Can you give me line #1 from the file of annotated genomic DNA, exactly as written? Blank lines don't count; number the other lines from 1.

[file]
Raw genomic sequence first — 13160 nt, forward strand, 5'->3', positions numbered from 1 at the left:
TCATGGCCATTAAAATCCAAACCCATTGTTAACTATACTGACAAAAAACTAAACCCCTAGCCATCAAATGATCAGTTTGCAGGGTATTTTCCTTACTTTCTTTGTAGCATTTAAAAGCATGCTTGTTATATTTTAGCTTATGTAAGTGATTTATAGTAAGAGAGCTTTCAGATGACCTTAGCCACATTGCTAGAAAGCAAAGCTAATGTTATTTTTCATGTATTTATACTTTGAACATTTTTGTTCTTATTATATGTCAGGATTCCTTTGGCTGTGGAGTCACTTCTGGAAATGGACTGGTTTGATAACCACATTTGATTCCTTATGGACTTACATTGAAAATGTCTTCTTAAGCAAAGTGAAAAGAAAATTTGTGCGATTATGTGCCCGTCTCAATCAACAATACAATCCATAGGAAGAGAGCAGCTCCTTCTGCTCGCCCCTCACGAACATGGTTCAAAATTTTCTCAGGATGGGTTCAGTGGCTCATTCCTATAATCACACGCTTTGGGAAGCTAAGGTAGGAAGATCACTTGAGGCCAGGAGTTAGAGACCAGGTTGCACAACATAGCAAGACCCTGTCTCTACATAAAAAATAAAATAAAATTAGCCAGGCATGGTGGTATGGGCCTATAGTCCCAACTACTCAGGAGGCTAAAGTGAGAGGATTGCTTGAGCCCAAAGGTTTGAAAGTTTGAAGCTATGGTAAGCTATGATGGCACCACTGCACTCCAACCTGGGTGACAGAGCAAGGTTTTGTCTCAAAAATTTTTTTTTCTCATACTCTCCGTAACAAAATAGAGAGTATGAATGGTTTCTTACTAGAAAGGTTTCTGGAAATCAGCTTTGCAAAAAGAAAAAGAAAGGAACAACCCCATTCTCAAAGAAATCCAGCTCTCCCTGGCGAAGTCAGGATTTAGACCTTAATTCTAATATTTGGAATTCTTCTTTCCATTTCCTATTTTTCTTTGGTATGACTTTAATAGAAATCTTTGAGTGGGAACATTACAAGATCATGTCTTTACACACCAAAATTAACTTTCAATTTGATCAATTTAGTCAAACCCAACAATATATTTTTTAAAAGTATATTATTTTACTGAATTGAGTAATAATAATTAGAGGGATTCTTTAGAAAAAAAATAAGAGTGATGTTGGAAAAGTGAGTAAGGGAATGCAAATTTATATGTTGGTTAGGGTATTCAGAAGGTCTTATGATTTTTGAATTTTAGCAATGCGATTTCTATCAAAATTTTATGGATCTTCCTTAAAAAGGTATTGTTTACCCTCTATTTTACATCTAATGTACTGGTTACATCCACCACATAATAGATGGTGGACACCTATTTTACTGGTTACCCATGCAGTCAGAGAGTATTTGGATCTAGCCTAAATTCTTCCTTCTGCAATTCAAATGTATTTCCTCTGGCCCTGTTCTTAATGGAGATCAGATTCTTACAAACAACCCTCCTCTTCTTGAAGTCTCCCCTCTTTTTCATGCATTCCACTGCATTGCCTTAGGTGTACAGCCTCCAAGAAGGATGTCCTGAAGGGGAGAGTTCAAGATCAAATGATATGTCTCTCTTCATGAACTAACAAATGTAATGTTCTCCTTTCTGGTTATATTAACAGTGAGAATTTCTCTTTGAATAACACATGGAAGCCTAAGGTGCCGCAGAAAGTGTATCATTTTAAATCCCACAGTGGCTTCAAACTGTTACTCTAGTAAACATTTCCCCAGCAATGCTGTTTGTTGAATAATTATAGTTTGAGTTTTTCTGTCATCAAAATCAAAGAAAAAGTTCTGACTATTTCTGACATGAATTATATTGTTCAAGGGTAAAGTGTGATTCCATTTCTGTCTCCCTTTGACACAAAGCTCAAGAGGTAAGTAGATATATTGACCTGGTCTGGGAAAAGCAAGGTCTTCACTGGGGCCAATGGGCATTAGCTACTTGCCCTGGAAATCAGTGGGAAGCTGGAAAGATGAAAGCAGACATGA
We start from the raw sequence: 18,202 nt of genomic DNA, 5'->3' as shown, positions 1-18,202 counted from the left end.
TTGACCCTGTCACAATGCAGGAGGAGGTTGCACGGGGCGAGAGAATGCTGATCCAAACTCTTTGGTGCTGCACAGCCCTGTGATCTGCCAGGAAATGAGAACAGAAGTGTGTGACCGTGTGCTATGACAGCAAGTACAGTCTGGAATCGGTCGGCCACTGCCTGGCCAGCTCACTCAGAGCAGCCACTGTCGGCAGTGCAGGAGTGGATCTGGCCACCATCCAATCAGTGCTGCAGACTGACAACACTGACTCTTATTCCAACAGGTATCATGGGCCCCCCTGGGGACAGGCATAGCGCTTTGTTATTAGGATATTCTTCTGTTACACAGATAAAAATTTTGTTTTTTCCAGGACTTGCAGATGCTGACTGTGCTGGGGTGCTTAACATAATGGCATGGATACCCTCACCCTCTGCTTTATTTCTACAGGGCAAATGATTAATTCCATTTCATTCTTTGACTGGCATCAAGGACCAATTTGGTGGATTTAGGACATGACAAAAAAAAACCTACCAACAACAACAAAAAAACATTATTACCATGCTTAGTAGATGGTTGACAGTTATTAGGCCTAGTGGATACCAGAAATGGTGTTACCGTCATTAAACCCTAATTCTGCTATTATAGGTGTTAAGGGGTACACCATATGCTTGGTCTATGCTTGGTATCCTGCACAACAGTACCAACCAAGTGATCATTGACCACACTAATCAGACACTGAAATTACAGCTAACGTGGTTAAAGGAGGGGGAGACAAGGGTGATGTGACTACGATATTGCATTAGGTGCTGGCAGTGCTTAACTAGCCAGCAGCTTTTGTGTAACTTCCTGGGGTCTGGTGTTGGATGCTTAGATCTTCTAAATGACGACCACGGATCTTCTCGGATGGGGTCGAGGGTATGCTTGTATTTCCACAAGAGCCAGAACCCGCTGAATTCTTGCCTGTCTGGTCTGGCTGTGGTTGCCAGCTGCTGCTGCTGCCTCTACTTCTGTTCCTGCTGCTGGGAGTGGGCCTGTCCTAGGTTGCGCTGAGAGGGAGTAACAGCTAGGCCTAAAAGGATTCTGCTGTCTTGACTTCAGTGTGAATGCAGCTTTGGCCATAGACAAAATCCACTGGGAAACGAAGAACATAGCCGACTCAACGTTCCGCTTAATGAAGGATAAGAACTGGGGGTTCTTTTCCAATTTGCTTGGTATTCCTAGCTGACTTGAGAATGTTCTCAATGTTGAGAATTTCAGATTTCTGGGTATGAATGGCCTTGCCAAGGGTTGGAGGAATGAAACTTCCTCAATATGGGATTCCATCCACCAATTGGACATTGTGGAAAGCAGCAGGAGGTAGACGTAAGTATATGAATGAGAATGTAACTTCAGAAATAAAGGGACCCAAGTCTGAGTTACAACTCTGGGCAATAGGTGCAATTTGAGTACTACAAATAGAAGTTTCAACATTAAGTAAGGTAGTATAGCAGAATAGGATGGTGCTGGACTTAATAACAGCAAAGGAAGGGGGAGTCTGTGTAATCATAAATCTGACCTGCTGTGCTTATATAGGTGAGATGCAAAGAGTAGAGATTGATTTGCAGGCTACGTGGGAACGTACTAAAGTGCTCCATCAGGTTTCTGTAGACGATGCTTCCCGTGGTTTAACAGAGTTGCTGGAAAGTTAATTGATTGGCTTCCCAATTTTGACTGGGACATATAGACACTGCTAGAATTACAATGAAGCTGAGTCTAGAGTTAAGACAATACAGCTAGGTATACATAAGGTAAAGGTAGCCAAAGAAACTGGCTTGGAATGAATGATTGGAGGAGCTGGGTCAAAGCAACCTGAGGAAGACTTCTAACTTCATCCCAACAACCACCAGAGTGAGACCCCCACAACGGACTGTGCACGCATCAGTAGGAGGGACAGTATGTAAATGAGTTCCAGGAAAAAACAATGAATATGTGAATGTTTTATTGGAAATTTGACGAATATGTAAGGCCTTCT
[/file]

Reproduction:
Raw genomic sequence first — 13160 nt, forward strand, 5'->3', positions numbered from 1 at the left: